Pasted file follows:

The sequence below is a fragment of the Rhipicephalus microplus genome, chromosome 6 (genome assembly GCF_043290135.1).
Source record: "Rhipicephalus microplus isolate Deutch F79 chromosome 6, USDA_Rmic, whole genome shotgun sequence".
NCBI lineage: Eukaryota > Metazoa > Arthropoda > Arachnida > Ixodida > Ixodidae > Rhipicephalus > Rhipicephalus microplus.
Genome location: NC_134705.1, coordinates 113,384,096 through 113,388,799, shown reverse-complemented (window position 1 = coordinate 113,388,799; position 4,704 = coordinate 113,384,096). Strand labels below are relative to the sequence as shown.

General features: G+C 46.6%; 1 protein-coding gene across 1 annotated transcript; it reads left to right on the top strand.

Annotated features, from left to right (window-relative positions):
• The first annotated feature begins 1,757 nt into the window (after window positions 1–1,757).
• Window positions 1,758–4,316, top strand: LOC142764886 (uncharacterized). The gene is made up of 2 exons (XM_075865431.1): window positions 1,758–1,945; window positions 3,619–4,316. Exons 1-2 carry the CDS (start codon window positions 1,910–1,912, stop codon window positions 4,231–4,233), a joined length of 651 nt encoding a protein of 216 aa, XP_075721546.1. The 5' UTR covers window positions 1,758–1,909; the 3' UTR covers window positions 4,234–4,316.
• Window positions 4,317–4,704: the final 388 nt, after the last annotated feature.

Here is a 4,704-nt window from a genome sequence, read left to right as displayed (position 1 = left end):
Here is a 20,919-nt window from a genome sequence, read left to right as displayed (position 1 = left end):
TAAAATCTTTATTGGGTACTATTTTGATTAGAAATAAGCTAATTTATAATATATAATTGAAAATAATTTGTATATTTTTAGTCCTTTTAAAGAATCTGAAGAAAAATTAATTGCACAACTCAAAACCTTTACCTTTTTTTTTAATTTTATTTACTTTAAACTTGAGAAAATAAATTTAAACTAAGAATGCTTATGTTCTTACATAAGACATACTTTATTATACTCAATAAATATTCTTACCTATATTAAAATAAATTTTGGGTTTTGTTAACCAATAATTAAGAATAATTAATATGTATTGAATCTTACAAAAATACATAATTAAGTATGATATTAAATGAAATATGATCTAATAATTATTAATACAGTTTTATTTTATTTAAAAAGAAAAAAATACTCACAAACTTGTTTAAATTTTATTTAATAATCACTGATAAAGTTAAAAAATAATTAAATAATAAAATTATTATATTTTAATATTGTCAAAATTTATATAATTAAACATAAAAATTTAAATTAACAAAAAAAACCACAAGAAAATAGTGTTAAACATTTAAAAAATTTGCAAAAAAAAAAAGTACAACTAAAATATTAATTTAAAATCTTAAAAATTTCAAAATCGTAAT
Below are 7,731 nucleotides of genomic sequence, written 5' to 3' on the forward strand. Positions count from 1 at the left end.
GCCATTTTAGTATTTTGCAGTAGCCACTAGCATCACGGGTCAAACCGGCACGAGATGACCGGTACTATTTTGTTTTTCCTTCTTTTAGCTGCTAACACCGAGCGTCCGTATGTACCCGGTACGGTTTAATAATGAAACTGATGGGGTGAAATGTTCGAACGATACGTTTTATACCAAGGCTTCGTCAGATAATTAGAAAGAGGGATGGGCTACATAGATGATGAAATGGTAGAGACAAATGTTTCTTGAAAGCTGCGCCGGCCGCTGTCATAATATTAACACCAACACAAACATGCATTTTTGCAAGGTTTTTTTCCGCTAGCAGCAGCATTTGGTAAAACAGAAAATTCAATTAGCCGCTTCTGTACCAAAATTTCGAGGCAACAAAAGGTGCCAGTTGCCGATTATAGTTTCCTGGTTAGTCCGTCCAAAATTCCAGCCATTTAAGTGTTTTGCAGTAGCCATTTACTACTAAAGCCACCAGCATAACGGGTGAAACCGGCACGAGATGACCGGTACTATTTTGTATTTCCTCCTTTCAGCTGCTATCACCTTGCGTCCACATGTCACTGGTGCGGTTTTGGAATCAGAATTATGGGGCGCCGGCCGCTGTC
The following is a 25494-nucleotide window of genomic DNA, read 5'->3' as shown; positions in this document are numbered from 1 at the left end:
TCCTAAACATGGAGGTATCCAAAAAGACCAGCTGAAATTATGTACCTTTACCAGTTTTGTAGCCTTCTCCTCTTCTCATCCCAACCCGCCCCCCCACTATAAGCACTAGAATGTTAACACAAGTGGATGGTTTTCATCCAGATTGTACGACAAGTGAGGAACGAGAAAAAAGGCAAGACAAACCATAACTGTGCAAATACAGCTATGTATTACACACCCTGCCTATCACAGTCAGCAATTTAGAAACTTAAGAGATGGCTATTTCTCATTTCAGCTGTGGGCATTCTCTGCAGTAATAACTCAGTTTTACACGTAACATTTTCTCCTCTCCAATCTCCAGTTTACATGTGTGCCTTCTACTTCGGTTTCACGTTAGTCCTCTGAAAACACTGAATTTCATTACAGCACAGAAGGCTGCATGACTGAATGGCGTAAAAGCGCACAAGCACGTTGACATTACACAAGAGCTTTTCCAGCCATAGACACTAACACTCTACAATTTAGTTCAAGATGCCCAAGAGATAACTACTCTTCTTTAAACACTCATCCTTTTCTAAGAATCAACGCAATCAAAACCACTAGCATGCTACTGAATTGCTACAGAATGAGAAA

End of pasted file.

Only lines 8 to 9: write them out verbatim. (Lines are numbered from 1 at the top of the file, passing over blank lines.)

• Window positions 1,758–4,316, top strand: LOC142764886 (uncharacterized). The gene is made up of 2 exons (XM_075865431.1): window positions 1,758–1,945; window positions 3,619–4,316. Exons 1-2 carry the CDS (start codon window positions 1,910–1,912, stop codon window positions 4,231–4,233), a joined length of 651 nt encoding a protein of 216 aa, XP_075721546.1. The 5' UTR covers window positions 1,758–1,909; the 3' UTR covers window positions 4,234–4,316.
• Window positions 4,317–4,704: the final 388 nt, after the last annotated feature.